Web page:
Thanks a lot, see you later

(originally posted at

i slept a good 14 hours and feel totally refreshed.  i woke up to an empty house, but soon alex and dave were back with a breakfast croissant for me - which i had with a strawberry yogurt smoothie.

talked to tina for a bit.  josh and angela, too.  watched dave trying to catch a mouse.

quite an eventful morning.

and soonish i need to start getting ready for jenelle's visit.  she gets here tomorrow.  i'm more than excited.

the title of this entry is what mary said after the encore performance of come and play in the milky night, when they played it in sweden on september 18th, 2001.  i've got a bootleg, if you're interested.  perhaps my favorite bootleg.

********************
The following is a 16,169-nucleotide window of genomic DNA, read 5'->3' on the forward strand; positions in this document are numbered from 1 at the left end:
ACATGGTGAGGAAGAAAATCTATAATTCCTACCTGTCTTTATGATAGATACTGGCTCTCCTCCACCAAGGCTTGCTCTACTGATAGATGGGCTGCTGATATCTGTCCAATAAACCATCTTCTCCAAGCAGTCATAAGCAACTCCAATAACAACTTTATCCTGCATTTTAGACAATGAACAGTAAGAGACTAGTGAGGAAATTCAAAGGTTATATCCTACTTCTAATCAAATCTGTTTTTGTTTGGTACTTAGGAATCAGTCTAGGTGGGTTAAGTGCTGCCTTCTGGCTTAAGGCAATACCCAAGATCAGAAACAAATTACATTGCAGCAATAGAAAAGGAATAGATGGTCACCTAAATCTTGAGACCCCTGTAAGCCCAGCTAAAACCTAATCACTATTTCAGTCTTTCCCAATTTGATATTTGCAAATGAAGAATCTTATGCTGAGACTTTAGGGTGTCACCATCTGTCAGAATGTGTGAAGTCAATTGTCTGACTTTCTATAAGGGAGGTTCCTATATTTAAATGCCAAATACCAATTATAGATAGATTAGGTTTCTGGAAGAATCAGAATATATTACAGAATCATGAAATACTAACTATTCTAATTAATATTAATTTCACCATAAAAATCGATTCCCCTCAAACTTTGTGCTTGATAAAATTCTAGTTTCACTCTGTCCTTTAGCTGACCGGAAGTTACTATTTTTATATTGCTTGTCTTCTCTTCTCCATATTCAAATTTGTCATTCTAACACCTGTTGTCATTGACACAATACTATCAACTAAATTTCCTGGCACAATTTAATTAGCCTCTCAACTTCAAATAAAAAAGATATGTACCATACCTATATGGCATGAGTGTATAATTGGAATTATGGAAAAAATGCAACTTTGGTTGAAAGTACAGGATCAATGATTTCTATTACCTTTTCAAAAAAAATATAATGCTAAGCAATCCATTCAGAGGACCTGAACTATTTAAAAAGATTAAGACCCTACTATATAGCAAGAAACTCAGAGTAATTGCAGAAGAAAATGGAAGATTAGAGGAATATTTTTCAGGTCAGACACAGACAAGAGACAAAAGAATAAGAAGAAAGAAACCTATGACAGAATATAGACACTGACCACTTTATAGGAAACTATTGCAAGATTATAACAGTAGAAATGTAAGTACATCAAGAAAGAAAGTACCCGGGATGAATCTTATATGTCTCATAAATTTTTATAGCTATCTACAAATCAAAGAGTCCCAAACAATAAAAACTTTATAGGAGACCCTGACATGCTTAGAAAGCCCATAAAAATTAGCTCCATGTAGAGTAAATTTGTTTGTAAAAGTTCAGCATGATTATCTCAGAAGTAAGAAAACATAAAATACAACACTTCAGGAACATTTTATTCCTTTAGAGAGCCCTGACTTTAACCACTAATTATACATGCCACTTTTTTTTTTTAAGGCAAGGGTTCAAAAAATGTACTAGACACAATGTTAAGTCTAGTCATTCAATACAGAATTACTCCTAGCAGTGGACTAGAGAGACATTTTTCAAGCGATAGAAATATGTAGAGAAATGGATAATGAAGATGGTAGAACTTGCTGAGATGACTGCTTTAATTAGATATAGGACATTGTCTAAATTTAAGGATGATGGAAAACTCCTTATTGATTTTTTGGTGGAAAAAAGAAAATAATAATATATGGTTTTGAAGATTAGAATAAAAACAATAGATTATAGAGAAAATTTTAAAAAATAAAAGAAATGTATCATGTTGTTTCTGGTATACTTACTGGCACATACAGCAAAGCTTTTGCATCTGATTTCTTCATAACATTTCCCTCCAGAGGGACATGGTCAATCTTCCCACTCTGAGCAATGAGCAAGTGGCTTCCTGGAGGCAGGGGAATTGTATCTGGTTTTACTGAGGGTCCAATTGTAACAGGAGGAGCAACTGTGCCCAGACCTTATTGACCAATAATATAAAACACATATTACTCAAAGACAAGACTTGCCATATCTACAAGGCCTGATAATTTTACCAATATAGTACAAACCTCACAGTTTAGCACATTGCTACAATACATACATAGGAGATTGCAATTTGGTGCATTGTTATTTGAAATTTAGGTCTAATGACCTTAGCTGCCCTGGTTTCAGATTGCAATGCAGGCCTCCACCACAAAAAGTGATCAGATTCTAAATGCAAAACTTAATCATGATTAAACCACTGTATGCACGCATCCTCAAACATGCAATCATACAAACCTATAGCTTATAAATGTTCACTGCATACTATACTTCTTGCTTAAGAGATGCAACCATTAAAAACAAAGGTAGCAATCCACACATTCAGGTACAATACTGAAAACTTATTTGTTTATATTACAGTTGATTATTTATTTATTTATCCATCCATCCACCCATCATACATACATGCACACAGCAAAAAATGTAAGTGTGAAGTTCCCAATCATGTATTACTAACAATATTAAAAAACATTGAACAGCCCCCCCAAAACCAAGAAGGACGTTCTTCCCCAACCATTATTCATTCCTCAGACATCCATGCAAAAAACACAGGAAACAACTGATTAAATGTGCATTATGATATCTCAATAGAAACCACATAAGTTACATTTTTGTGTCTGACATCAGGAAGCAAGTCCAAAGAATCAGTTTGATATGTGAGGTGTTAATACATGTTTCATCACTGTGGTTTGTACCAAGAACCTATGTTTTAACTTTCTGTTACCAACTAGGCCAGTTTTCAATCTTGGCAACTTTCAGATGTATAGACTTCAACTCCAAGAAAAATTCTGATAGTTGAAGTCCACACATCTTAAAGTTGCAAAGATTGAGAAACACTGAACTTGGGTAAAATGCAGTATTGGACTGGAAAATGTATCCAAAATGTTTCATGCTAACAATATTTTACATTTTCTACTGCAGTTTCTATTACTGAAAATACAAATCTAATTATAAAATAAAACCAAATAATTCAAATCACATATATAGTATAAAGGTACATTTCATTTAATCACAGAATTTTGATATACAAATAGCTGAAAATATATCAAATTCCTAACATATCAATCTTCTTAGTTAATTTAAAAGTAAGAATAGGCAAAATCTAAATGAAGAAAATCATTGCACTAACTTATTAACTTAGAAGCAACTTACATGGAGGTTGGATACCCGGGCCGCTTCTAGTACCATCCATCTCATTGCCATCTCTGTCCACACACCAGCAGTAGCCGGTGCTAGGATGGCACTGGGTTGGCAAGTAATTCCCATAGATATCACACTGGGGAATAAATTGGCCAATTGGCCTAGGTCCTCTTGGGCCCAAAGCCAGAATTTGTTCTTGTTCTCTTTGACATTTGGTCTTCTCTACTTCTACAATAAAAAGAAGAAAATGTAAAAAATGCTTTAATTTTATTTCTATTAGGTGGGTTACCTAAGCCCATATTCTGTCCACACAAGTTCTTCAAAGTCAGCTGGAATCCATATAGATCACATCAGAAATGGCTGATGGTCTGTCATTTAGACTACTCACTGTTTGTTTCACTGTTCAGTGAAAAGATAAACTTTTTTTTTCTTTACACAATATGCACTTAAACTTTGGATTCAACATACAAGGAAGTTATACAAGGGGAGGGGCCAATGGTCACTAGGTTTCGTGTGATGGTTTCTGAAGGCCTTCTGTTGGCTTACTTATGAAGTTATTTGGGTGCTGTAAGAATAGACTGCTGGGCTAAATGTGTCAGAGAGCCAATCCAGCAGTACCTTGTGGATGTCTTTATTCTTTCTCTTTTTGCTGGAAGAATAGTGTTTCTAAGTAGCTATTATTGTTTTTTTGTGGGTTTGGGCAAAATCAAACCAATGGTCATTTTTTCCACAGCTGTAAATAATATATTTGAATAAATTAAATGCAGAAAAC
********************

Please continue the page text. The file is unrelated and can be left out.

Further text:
Friday, December 13, 2002

Digital Snowstorm

(originally posted at

I couldn't really focus at work today.  I've had a headache since I woke up.  But I found new OSX drivers for my old USB webcam... which I had to pay for!  They were cheap, but I've never paid for drivers before.

Anyway, I took some pictures and fooled around in my *ahem* legal copy of photoshop.  And the above is the result.  After grayscaling it, I just played with the curves, contrasts, and levels until I was happy with the result.  The picture was taken in my office, sitting at my desk.


(originally posted at

the Independent has an obituary for mary.

also; her family asks that donations be made to CanTeen - a charity for the younger sufferers of cancer.

the more i listen, the more i wonder what the future of stereolab will sound like without her.

Wednesday, December 11, 2002


(originally posted at

On the 9th of December, 2002, Mary Hansen died.

It was a cycling accident, in London.

For those of you who don't know, Mary was a vocalist/guitarist with Stereolab.  She masterfully provided the offset harmonies that supported the melodies sung by lead singer Laetitia Sadier.